- The hard core of this army was Rupert's own regiments of horse and foot, and a small army under Lord Byron from Cheshire and North Wales. To this had been added English regiments recently returned from Ireland, which were said to be full of Puritan sympathisers, and newly raised units from Lancashire, with other small contingents.
Contingent of "Northern Horse"
(3500 Horse, 250 foot)
- General of Horse George, Lord Goring
- Lieutenant General Sir Charles Lucas (captured)
- Commissary General George Porter (captured)
- Newcastle's cavalry escaped from York shortly after the start of the siege and moved through Derbyshire to link up with Rupert near Bury in Lancashire. The "Northern Horse" already had a reputation for hard fighting but poor discipline. There were too many weak regiments of horse and commanders to list separately; also, it is not certain whether any given regiment was present at Marston Moor, or was elsewhere (with a force under Colonel Clavering, or in various garrisons). At Marston Moor, Newcastle's cavalry were organised as:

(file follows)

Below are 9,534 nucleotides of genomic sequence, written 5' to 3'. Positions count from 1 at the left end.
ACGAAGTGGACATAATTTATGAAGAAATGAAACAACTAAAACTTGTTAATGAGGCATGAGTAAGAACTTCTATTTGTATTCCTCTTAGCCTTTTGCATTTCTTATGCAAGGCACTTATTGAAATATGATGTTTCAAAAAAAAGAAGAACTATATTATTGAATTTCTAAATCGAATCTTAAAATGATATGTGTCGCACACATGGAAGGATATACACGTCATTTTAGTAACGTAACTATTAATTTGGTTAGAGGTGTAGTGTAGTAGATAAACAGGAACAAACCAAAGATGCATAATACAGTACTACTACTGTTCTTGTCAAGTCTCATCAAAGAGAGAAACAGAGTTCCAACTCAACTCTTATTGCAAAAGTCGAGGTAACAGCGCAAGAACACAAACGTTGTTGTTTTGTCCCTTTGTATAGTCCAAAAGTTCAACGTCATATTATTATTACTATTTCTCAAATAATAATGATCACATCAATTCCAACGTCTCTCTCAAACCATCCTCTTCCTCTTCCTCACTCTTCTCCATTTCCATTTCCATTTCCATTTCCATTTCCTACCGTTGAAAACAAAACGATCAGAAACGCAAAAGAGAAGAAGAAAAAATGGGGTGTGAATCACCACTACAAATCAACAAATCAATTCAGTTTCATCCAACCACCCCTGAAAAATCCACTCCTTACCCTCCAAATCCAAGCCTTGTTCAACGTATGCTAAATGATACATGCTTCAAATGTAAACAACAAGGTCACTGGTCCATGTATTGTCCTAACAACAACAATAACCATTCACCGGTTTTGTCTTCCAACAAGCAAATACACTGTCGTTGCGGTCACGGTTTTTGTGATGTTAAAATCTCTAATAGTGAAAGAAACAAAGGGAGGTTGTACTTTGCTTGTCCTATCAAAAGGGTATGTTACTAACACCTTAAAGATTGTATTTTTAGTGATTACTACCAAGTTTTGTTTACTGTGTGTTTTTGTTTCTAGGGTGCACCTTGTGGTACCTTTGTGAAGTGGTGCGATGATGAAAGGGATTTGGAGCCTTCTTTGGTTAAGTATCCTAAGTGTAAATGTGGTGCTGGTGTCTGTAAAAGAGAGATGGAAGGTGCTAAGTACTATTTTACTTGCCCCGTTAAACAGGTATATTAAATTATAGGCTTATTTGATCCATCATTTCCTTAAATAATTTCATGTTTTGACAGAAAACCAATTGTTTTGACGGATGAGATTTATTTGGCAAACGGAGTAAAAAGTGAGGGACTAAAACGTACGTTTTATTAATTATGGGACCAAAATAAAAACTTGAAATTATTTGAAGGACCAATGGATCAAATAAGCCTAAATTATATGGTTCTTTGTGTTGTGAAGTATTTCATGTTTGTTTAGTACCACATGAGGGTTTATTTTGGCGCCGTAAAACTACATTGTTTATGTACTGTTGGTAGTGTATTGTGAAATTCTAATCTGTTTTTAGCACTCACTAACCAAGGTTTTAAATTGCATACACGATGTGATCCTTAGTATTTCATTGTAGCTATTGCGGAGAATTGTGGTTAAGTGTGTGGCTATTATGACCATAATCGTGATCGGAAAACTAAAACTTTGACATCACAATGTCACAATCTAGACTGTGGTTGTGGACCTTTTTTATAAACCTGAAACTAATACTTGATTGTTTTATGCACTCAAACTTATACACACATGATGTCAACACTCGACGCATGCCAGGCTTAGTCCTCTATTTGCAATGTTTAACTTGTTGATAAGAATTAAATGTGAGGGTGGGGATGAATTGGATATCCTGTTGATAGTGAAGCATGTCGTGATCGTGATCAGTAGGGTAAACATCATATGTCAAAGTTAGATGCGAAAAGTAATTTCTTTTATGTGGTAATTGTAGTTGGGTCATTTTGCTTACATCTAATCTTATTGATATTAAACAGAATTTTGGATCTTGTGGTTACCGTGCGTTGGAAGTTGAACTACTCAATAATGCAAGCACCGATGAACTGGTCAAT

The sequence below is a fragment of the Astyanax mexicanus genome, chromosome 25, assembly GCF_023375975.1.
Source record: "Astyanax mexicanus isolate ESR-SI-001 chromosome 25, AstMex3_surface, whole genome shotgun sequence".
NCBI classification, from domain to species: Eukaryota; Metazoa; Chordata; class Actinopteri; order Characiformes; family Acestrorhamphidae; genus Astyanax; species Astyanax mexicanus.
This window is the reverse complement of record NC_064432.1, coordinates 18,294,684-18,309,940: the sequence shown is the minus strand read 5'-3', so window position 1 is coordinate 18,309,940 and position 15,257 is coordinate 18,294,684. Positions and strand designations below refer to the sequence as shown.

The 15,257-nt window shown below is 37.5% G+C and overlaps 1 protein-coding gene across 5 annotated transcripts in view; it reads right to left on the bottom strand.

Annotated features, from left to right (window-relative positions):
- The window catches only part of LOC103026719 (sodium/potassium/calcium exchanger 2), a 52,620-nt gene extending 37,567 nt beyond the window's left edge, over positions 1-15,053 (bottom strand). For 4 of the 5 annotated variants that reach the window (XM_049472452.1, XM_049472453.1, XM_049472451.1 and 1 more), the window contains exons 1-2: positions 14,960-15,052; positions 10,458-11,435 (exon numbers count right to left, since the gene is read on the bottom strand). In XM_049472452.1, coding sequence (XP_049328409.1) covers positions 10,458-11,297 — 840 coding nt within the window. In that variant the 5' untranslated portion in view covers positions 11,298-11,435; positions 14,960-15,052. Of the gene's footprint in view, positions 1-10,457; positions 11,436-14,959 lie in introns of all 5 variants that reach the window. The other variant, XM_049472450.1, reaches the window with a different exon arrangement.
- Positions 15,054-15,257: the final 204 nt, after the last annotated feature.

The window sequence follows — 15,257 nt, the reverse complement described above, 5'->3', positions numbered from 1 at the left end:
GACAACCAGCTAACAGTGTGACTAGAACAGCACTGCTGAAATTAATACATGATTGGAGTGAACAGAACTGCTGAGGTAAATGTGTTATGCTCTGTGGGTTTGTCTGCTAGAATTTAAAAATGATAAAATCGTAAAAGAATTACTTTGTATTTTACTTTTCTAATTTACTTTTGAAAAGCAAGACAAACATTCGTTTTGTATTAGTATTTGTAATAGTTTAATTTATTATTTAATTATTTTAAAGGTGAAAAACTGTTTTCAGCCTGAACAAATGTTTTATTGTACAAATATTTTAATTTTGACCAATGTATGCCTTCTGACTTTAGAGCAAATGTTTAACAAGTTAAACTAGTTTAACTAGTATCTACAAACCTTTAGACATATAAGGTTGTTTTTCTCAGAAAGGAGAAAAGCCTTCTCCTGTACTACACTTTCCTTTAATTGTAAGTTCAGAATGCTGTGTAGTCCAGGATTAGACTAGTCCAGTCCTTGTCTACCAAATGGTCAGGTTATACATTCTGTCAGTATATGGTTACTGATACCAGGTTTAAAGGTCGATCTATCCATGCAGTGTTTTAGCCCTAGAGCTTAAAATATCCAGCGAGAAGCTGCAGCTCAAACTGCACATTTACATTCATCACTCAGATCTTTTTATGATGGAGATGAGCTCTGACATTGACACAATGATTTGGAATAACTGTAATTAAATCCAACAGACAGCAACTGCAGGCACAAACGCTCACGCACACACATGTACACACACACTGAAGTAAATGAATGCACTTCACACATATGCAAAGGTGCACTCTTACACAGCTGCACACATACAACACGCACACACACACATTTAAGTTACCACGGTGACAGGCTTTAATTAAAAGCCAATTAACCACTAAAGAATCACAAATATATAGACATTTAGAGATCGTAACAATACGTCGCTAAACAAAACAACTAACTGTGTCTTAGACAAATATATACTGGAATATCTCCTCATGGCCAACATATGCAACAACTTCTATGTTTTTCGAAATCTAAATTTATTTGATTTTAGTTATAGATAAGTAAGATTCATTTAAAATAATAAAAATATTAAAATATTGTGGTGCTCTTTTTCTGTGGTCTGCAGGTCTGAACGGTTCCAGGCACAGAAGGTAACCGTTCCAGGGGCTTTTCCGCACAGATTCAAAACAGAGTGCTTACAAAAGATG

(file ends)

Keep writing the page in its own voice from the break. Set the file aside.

- Sir Charles Lucas's Brigade (700)
- Sir Richard Dacre's Brigade (800) (Dacre was mortally wounded during the battle)
- Sir William Blakiston's Brigade (600)
- Sir Edward Widdrington's Brigade (400)
- Colonel Samuel Tuke's Regiment (200)
- Colonel Francis Carnaby's Regiment (200)
- Commissary-General George Porter's Troop (50)
- When Goring marched to join Rupert in Lancashire, he picked up a contingent from Derbyshire en route.
- John Frescheville's Regiment of Horse (240)
- Rowland Eyre's Regiment of Horse (160)
- Detachments from Frescheville's, Eyre's and John Millward's Regiments of Foot (220)
Garrison of York (part)
(number of horse unknown, 3,000 Foot)
- Sir Thomas Metham's "Troop of Gentleman Volunteers"
- Sergeant-Major General Sir Francis Mackworth
- As with Goring's horse, Newcastle's infantry were from too many weak regiments to list separately. On the battlefield they were formed into seven "divisions".
- Newcastle's army was mostly raised in Northumberland and Durham and had already endured a siege of ten weeks, with some hard fighting. Three other regiments (of Sir Thomas Glemham, Sir John Belasyse and Sir Henry Slingsby), totalling 1000 men, were left to hold York.